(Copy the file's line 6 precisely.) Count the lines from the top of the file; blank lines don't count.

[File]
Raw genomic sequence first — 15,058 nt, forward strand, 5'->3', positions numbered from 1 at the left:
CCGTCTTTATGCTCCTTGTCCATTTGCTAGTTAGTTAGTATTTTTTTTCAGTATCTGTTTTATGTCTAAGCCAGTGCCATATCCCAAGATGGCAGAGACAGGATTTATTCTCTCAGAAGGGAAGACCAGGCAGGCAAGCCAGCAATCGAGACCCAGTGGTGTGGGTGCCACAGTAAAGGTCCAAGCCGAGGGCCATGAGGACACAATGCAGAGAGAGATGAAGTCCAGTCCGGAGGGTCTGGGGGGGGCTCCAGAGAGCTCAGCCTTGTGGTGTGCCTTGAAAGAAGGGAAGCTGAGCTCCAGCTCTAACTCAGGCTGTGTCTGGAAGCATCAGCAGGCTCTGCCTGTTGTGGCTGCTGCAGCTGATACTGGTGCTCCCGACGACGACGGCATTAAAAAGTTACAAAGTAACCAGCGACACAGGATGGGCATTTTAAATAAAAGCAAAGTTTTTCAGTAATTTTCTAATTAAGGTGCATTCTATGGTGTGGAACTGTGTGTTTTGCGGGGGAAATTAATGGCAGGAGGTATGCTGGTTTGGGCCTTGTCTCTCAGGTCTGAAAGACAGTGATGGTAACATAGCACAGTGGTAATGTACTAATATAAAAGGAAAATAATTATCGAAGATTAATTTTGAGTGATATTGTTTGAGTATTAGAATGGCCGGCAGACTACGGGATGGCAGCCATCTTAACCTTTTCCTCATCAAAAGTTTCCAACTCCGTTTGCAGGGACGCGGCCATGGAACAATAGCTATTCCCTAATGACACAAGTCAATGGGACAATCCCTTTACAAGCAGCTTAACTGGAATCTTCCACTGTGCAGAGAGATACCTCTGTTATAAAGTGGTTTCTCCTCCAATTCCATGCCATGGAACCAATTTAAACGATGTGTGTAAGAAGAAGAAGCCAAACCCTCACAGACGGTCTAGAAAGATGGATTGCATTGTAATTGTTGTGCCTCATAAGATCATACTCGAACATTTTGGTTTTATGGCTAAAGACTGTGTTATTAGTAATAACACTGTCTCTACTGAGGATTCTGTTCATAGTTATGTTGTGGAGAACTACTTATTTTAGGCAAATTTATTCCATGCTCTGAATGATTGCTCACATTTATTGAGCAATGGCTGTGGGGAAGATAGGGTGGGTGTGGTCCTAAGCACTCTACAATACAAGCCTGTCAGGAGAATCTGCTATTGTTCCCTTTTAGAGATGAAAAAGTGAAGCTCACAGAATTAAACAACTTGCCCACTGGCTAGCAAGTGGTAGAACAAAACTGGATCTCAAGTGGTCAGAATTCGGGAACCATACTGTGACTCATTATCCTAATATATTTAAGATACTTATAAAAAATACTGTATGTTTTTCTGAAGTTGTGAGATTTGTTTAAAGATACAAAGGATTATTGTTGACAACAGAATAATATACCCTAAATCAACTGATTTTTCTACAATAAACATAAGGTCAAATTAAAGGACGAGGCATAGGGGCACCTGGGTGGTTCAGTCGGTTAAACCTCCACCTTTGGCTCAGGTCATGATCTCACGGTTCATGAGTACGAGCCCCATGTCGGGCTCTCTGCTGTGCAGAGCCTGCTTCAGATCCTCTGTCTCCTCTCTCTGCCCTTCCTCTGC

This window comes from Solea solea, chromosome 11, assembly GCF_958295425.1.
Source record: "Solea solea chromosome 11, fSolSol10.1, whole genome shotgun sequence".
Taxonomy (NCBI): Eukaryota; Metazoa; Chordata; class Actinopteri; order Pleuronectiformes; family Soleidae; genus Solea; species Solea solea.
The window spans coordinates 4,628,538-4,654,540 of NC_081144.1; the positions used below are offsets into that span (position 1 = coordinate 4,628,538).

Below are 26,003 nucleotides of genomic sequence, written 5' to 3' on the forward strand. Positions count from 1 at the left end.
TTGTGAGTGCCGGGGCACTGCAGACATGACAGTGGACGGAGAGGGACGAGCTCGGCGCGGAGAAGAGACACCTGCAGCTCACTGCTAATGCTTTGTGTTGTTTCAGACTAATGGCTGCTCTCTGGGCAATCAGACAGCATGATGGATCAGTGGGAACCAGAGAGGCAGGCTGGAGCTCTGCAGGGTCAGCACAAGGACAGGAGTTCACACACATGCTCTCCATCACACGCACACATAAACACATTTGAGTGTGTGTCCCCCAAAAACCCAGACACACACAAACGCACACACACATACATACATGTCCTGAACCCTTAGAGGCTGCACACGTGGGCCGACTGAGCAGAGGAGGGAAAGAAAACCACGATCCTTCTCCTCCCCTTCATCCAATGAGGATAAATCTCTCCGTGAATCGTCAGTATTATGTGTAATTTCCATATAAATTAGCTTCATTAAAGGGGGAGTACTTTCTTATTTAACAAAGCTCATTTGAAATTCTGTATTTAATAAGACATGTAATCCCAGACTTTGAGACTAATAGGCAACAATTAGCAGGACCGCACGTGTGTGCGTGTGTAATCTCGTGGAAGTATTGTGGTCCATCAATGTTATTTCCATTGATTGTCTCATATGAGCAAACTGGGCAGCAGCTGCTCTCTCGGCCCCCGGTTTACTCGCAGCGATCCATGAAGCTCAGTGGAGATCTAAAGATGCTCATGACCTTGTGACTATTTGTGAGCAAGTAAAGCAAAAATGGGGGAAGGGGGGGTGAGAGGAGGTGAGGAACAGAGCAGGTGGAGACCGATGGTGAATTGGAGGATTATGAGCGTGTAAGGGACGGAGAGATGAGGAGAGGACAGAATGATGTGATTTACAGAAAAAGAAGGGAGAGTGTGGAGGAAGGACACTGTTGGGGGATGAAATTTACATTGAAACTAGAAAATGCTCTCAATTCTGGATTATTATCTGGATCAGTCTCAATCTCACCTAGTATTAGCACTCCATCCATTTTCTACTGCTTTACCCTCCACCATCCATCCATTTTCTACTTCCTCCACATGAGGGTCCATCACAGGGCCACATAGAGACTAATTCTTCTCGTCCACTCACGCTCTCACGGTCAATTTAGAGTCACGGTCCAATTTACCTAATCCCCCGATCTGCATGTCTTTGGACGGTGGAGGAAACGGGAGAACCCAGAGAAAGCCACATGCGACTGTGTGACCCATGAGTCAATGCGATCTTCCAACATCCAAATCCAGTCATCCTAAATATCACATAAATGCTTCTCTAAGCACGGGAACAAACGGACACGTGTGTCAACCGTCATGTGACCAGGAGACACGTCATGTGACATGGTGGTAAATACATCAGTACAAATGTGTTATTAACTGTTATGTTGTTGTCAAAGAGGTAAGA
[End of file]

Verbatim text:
The window spans coordinates 4,628,538-4,654,540 of NC_081144.1; the positions used below are offsets into that span (position 1 = coordinate 4,628,538).